Emily Kirsch So, the first is called TeraBase, and they provide an interconnected digital and automation platform to reduce the cost and increase the scalability of utility scale solar. They've done 30 gigawatts of large scale solar projects and they've raised over 70 million dollars. Another very different space but related, they're called Leap, and they connect Distributed Energy Resources, or DERs, to wholesale energy markets, and they've raised $30 million in equity. They're managing about 70,000 devices, and thus they're aggregating about 700 megawatts of authorized load. And then the last one also in the solar space, they're called Raptor Maps, and their whole thing is advanced analytics for solar O&M, and they have analyzed more than 75 gigawatts of solar across 45 countries. The overall thesis of the fund is we can get to 90% decarbonisation of the electricity sector with existing tech; most of the tech we need, we just have to get it to scale. And those are the types of bets that we make.
Michael Liebreich Emily, let’s move on to some quick-fire questions. There is this huge debate between research versus deploy going on. Where are you on that?
Emily Kirsch The reality of climate science, and the timeframe that we have is, we have to get what works deployed globally as quickly as possible, and you do that with software and financial technology. We've had government backing for things like wind, solar, batteries, EVs for decades, and that's why solar is the cheapest form of electricity in almost every energy market globally today. We will get there with other tech; Department of Energy is playing the role they should play supporting those breakthrough technologies that do have that ten to twenty-year path to commercialization. We need both, but let's buy ourselves time to get those longer-term solutions to market. If we ignore what's working today, or don't focus on deployment, I think we're making a mistake.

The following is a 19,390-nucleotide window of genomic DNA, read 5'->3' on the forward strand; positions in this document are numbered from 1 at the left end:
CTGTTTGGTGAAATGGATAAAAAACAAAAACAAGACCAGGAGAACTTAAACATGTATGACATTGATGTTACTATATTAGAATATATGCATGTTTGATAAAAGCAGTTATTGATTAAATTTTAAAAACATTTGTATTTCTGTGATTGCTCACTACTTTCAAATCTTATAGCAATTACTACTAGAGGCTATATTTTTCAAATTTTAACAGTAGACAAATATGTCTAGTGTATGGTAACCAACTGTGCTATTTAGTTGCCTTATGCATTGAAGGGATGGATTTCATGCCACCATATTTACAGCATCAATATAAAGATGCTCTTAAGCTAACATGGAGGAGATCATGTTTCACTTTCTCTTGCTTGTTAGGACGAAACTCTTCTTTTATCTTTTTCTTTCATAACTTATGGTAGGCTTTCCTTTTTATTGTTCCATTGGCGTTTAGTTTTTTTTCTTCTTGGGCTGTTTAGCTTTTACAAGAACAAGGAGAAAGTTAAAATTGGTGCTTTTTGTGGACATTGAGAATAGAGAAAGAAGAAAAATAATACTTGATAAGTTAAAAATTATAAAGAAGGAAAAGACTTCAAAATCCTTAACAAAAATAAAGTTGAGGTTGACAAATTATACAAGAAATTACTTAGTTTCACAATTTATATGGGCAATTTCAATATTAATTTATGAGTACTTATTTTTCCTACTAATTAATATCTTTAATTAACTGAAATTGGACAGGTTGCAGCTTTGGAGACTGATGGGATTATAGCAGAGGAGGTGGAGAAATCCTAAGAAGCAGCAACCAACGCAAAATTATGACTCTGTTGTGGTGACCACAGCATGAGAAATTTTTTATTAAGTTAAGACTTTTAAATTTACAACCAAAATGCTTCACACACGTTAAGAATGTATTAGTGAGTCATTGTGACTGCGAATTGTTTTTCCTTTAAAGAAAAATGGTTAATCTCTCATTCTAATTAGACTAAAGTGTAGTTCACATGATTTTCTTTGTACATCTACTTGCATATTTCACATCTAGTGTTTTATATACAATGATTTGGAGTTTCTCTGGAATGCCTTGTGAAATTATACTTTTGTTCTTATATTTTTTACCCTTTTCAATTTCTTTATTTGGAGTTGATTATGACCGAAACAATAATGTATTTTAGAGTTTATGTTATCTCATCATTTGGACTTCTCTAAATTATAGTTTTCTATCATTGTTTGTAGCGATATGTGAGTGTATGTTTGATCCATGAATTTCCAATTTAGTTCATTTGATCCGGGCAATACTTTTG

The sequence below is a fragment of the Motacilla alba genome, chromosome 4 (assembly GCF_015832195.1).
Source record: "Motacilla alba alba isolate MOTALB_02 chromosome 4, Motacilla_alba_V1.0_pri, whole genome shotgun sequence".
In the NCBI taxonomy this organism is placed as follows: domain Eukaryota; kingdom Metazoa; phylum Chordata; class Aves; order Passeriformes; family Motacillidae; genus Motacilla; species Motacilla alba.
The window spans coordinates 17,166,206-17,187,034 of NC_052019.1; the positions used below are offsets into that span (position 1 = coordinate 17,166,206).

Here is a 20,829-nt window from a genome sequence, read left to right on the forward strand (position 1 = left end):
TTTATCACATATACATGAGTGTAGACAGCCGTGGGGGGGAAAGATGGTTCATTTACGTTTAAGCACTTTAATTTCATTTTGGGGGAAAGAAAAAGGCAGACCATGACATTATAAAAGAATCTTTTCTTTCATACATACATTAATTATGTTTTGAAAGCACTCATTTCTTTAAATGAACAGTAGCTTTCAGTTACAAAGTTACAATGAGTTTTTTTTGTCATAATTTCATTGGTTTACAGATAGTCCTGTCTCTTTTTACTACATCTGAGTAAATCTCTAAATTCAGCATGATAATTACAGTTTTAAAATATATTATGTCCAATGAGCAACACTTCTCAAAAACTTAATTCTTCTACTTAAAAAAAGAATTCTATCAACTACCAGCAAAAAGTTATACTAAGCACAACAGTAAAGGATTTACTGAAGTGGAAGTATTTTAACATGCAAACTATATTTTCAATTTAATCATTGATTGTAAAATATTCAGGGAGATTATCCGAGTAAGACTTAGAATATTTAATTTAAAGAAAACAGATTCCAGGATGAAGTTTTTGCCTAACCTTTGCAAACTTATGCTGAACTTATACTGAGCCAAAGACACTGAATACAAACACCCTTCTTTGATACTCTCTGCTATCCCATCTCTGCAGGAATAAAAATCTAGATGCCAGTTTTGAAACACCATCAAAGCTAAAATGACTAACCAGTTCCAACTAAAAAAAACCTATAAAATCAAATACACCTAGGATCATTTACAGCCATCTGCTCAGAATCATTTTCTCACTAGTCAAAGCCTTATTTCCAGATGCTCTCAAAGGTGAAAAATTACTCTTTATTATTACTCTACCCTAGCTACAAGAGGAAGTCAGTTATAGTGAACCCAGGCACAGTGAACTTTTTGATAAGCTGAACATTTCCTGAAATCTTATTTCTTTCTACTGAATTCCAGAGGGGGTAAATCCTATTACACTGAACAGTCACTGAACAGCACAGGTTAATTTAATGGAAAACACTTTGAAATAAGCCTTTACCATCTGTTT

Michael Liebreich Inflation Reduction Act or carbon price?
Emily Kirsch In an ideal world, we have both, and we do; we have the Inflation Reduction Act, and there are many markets, a few in the US and more in Europe, that do have a price on carbon, and we've seen the impact of it. There's research showing that pricing carbon in the EU led to a 10% increase in the number of clean tech patents and innovations. And the fact that IRA is now giving Europe FOMO, the fear of missing out of, on-shoring these jobs and keeping them there? That's great, that's the way these policies should work, is that we're trying to one up each other in addressing the climate crisis, but also creating incredible investment opportunities.
Michael Liebreich Software or hardware? And on that topic: when you have a company that fundamentally at some point has to go and build a hell of a big plant, does that company fit the VC model? Yes or no?
Emily Kirsch There are so many types of startups in climate, and VC works for some, and it doesn't work for others. And this idea that VC works for all climate tech or no climate tech - I think it's not that black or white. Venture capital, to your point, it requires high reward potential in a specific timeframe, and there are certain startups, certainly those that we've backed, that we think will enable that. But there are others that, like you said, just take more time, take more capital, take different types of capital. But there's also entities in the US that provide first-of-a-kind project financing for when they start to scale up that project finance, before you can get more traditional investors to take that risk.
Michael Liebreich Climate is a global problem. Can you address decarbonization in the developing world in any meaningful way from where you sit?
Emily Kirsch I think we can; we're software investors, we don't have to be on site to analyze an opportunity. The fact that at Powerhouse the database is already 40% outside of the US; at Powerhouse Ventures, the fact that our portfolio companies are working in every market in the world, including those in Latin America, and Africa and Asia. We have made bets for companies [outside of the US.] We want them to be incorporated in established markets, but they can be operating anywhere in the world, and we do have companies whose first market is Nigeria, other parts of Sub-Saharan Africa. And the question we ask ourselves is, can we support them meaningfully? And if the answer is yes, then we will make those bets.